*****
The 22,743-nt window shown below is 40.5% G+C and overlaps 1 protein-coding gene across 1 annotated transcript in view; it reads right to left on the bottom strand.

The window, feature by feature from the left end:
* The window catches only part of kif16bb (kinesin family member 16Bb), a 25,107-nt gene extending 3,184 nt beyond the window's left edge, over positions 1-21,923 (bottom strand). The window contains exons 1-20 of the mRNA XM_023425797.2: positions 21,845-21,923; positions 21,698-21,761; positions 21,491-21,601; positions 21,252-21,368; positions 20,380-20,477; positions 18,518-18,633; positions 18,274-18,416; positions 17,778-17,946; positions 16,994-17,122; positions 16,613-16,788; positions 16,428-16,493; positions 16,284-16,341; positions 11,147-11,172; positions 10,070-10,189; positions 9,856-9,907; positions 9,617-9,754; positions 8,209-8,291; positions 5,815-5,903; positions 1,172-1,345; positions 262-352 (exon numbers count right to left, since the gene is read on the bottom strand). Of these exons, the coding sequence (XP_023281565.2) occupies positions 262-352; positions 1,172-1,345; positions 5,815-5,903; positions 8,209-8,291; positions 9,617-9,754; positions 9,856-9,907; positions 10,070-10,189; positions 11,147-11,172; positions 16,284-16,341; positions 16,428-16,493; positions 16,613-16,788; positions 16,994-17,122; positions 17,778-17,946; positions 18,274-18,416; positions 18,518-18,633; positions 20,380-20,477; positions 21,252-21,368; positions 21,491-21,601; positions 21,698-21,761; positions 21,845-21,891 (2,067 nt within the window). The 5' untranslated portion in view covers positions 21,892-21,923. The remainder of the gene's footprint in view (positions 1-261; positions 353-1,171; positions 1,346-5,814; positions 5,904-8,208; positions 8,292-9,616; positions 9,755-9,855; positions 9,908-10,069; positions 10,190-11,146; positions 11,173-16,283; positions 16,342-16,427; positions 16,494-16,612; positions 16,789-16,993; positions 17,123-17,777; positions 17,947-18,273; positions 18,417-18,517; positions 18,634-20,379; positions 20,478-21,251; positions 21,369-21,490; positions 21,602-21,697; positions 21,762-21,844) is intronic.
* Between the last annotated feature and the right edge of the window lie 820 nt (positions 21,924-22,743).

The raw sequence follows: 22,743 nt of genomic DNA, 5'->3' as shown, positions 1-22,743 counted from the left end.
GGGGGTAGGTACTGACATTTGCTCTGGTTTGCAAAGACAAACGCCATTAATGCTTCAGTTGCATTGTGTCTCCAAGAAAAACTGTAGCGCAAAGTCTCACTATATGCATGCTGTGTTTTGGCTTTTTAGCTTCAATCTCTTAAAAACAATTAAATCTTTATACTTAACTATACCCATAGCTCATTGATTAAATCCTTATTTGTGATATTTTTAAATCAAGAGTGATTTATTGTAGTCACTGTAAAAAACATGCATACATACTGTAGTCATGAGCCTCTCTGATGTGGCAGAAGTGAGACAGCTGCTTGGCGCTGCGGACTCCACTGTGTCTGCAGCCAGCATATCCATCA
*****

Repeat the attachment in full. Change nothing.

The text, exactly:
The 22,743-nt window shown below is 40.5% G+C and overlaps 1 protein-coding gene across 1 annotated transcript in view; it reads right to left on the bottom strand.

The window, feature by feature from the left end:
* The window catches only part of kif16bb (kinesin family member 16Bb), a 25,107-nt gene extending 3,184 nt beyond the window's left edge, over positions 1-21,923 (bottom strand). The window contains exons 1-20 of the mRNA XM_023425797.2: positions 21,845-21,923; positions 21,698-21,761; positions 21,491-21,601; positions 21,252-21,368; positions 20,380-20,477; positions 18,518-18,633; positions 18,274-18,416; positions 17,778-17,946; positions 16,994-17,122; positions 16,613-16,788; positions 16,428-16,493; positions 16,284-16,341; positions 11,147-11,172; positions 10,070-10,189; positions 9,856-9,907; positions 9,617-9,754; positions 8,209-8,291; positions 5,815-5,903; positions 1,172-1,345; positions 262-352 (exon numbers count right to left, since the gene is read on the bottom strand). Of these exons, the coding sequence (XP_023281565.2) occupies positions 262-352; positions 1,172-1,345; positions 5,815-5,903; positions 8,209-8,291; positions 9,617-9,754; positions 9,856-9,907; positions 10,070-10,189; positions 11,147-11,172; positions 16,284-16,341; positions 16,428-16,493; positions 16,613-16,788; positions 16,994-17,122; positions 17,778-17,946; positions 18,274-18,416; positions 18,518-18,633; positions 20,380-20,477; positions 21,252-21,368; positions 21,491-21,601; positions 21,698-21,761; positions 21,845-21,891 (2,067 nt within the window). The 5' untranslated portion in view covers positions 21,892-21,923. The remainder of the gene's footprint in view (positions 1-261; positions 353-1,171; positions 1,346-5,814; positions 5,904-8,208; positions 8,292-9,616; positions 9,755-9,855; positions 9,908-10,069; positions 10,190-11,146; positions 11,173-16,283; positions 16,342-16,427; positions 16,494-16,612; positions 16,789-16,993; positions 17,123-17,777; positions 17,947-18,273; positions 18,417-18,517; positions 18,634-20,379; positions 20,478-21,251; positions 21,369-21,490; positions 21,602-21,697; positions 21,762-21,844) is intronic.
* Between the last annotated feature and the right edge of the window lie 820 nt (positions 21,924-22,743).

The raw sequence follows: 22,743 nt of genomic DNA, 5'->3' as shown, positions 1-22,743 counted from the left end.
GGGGGTAGGTACTGACATTTGCTCTGGTTTGCAAAGACAAACGCCATTAATGCTTCAGTTGCATTGTGTCTCCAAGAAAAACTGTAGCGCAAAGTCTCACTATATGCATGCTGTGTTTTGGCTTTTTAGCTTCAATCTCTTAAAAACAATTAAATCTTTATACTTAACTATACCCATAGCTCATTGATTAAATCCTTATTTGTGATATTTTTAAATCAAGAGTGATTTATTGTAGTCACTGTAAAAAACATGCATACATACTGTAGTCATGAGCCTCTCTGATGTGGCAGAAGTGAGACAGCTGCTTGGCGCTGCGGACTCCACTGTGTCTGCAGCCAGCATATCCATCA